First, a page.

Final Fantasy IV Review
As stupid as it was, I used to be a smoker. It was and is a vile habit, which makes the difficulty some have in simply quitting even more baffling. Everyone who does manage to quit goes about it differently; some go cold turkey, others get patches or gum, etc. How did I drop the habit? I sat down and figured out how much I had spent on cigarettes since I started smoking at age 18. Then, I figured out how much I was spending every week, every month and every year. The numbers were just too large for me to continue and I quit right then and there.
As I was standing in line to buy the DS remake of Final Fantasy IV, a similar question occurred to me. How much have I spent over the years on remakes of older games (especially Square or SquareEnix titles), games I have already bought and finished at least once? I'm sure the figures would make my cigarette expenditures look like a high school kid's weekly paycheck from a fast food restaurant.
Even with that thought in my head, I chose to buy the newest version of Final Fantasy IV anyway. My lungs are now praying that spending money on an old Final Fantasy and/or SquareEnix game isn't as easy to justify as purchasing a pack of cigarettes. Unlike my past vice and many of the barely updated Final Fantasy re-releases, Final Fantasy IV on the DS is fulfilling, well worth my money (and yours as well) and, even though it was my FOURTH time buying the game, I still feel as though I made a purchase I wouldn't end up hating myself for in a few hours or days. With cigarettes, I knew what I was getting when I paid for a pack - bad breath, smelly clothes and the inability to climb even one flight of stairs without huffing and puffing. While I pretty much knew what I was getting when I bought this game, playing through to the end held one huge surprise - even with the original version's 20th anniversary just over the horizon, Final Fantasy IV not only holds its own against other modern DS RPGs, it surpasses nearly all of them.
The new DS version of Final Fantasy IV is the second DS remake of an old Final Fantasy title, with the previous one being Final Fantasy III. Unlike III, though, IV feels less like a torturous return to all the stuff that made so many NES and SNES RPGs simply unbearable and more like a definitive version of a truly classic game. IV was the first Final Fantasy game with a story worth following and characters that weren't completely one-dimensional. The previous three games in the series may have had a plot, but if it was there I must have missed it. Hell, in the very first Final Fantasy, the characters didn't even have names! IV changed the focus of the series from painful hours of level grinding to great storytelling and more-often-than-not compelling and believable characters. Without IV kicking off the narrative aspects of the series, we would have never seen games like Final Fantasy VI, VII and IX. So not only is IV a great game, it's actually a rather important landmark in video game history.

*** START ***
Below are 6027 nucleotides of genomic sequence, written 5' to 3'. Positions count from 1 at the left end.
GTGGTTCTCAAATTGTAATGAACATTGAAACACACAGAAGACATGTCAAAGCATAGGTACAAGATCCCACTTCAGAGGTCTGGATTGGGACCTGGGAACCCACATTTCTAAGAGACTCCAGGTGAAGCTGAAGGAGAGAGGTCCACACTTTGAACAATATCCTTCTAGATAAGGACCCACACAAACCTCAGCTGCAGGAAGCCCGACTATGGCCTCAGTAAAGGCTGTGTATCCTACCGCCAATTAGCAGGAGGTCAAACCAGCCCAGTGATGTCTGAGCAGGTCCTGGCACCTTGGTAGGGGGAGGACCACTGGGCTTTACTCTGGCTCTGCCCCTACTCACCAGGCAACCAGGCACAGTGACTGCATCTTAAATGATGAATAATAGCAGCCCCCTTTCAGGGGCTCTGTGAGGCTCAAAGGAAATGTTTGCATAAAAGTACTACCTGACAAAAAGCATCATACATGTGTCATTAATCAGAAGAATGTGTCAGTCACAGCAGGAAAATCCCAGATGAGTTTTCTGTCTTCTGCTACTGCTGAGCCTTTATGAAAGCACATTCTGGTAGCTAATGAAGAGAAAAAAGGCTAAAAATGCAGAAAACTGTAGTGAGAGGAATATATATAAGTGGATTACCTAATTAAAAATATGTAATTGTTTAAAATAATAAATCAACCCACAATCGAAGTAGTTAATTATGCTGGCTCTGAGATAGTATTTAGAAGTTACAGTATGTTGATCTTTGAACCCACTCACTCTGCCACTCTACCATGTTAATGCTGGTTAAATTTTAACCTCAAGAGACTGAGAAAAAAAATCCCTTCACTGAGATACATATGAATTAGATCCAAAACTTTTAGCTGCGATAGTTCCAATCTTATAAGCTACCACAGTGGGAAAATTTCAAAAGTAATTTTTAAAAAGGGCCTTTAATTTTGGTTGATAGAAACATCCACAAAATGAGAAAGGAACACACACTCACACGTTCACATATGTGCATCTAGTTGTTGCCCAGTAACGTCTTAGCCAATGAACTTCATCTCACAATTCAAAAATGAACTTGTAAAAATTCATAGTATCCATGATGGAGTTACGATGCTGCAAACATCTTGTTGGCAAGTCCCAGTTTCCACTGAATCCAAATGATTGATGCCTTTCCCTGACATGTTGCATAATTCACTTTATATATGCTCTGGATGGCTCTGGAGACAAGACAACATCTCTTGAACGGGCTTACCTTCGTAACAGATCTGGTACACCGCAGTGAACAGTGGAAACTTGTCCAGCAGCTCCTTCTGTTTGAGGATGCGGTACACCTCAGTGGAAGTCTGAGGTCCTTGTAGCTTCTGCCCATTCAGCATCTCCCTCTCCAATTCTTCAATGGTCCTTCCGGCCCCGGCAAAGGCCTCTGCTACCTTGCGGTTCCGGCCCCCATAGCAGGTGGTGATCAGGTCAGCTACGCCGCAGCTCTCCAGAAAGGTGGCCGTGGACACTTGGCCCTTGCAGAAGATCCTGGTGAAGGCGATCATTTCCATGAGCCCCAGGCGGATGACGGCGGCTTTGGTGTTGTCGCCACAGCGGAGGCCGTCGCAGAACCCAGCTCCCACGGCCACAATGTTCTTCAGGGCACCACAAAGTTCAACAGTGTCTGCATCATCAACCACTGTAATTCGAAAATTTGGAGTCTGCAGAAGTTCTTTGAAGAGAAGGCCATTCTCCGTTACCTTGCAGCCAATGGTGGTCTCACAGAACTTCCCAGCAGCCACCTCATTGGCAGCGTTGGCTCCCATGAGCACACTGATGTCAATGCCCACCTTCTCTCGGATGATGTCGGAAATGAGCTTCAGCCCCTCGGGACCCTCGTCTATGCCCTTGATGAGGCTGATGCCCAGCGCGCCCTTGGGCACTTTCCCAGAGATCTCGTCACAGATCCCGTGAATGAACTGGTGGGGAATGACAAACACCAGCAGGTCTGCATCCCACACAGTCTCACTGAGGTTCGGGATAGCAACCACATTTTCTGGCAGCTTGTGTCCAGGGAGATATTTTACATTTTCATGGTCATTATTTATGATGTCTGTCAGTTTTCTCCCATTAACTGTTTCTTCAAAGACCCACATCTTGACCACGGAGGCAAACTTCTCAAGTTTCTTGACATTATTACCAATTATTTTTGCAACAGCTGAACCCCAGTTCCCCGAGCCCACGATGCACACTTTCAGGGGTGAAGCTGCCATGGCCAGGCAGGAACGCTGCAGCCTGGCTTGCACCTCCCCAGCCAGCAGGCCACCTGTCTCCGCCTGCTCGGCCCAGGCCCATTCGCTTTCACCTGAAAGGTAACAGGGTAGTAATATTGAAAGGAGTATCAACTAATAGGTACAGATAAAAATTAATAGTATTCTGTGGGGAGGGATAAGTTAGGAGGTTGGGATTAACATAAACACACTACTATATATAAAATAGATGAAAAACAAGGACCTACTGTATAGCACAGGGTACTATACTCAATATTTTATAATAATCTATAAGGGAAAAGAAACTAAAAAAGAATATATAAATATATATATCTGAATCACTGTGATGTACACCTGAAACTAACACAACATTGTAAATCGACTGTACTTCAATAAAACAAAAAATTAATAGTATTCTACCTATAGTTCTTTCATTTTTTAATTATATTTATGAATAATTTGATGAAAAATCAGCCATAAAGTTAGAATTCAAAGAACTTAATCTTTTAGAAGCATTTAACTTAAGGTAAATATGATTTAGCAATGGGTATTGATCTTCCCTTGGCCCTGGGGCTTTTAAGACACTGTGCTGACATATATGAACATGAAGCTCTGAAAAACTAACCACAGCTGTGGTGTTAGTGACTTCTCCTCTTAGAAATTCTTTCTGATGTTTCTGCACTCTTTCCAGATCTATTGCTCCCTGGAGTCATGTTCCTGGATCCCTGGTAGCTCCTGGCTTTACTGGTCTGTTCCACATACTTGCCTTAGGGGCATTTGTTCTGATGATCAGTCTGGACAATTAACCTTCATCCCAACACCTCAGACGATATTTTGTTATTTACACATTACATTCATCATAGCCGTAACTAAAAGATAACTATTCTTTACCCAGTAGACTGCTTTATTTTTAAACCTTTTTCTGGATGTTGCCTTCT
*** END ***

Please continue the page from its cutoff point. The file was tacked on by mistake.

Since IV is, at its core, a remake of a very old and very well known game, I won't bother to go into the story. If you are the one guy who never got around to playing this game, all you need to know is that the story is fairly good (its no VI, though) and easy to follow. What I should tell you, though, is that SquareEnix has done with IV what I wished they had done with III; instead of just concentrating on updating the port's graphics, they also fleshed out the already complex storyline with new dialogue, actual voice over and a few new areas and tasks. The DS version is truly the best IV ever released, whereas III was only just the prettiest version of that game; it was near identical to all the previous versions, just with a 3D touch up.
I also won't be spending much time on the graphics and sound either. The voice over is good, the 3D characters and enemies look great and, of course, the cinematics are made even more unbelievable by the fact that you'll be watching them on the relatively weak (graphically) Nintendo DS. There are a few questionable aspects to the game's sound, such as the truly bizarre "entering battle" noise (it sounds like the audio department was staring down a deadline and instead of putting in the effort to find an appropriate tone, they just mashed the keys on an old Casio synthesizer and went with that), but the graphics are top notch. Final Fantasy IV is truly exceptional in the audio/visual department.